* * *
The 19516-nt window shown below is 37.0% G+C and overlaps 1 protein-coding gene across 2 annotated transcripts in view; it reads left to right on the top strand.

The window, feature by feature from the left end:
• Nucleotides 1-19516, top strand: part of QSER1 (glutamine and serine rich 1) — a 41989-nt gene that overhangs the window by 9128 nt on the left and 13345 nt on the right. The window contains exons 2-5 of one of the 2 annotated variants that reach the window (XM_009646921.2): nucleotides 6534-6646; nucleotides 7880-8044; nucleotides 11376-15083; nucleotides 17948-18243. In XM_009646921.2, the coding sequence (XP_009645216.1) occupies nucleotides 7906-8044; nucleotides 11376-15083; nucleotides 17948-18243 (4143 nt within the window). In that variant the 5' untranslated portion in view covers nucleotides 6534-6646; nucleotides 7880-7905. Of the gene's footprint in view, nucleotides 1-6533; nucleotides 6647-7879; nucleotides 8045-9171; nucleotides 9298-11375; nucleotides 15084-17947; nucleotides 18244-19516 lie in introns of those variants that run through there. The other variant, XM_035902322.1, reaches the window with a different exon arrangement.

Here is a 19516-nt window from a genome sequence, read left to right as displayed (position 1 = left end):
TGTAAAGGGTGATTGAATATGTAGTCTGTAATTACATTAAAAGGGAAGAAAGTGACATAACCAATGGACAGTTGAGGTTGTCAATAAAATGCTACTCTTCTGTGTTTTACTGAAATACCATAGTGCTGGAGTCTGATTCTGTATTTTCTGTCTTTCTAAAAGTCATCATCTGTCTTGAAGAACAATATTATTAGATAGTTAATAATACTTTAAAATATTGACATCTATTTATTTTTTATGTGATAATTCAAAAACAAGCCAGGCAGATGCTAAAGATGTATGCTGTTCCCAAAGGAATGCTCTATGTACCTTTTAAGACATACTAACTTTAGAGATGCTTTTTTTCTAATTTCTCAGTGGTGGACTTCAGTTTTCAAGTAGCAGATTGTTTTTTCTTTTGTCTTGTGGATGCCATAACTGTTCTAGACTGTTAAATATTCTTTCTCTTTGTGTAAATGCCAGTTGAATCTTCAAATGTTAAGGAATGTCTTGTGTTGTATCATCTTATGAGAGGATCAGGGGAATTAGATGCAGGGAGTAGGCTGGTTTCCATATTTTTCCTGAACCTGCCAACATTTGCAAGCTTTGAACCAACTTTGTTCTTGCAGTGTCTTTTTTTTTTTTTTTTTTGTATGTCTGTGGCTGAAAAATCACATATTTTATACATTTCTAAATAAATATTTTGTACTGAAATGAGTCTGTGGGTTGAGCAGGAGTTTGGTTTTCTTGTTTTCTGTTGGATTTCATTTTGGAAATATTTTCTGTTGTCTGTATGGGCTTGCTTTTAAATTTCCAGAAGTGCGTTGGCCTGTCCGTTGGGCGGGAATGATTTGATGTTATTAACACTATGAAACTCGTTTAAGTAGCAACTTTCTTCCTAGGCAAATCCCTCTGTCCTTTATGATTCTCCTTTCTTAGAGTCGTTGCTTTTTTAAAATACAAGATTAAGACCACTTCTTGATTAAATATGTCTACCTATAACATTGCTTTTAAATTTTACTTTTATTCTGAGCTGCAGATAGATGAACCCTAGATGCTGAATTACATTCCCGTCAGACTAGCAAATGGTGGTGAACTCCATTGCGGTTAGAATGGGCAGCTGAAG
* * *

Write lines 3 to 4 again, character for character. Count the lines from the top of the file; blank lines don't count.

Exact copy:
• Nucleotides 1-19516, top strand: part of QSER1 (glutamine and serine rich 1) — a 41989-nt gene that overhangs the window by 9128 nt on the left and 13345 nt on the right. The window contains exons 2-5 of one of the 2 annotated variants that reach the window (XM_009646921.2): nucleotides 6534-6646; nucleotides 7880-8044; nucleotides 11376-15083; nucleotides 17948-18243. In XM_009646921.2, the coding sequence (XP_009645216.1) occupies nucleotides 7906-8044; nucleotides 11376-15083; nucleotides 17948-18243 (4143 nt within the window). In that variant the 5' untranslated portion in view covers nucleotides 6534-6646; nucleotides 7880-7905. Of the gene's footprint in view, nucleotides 1-6533; nucleotides 6647-7879; nucleotides 8045-9171; nucleotides 9298-11375; nucleotides 15084-17947; nucleotides 18244-19516 lie in introns of those variants that run through there. The other variant, XM_035902322.1, reaches the window with a different exon arrangement.

Here is a 19516-nt window from a genome sequence, read left to right as displayed (position 1 = left end):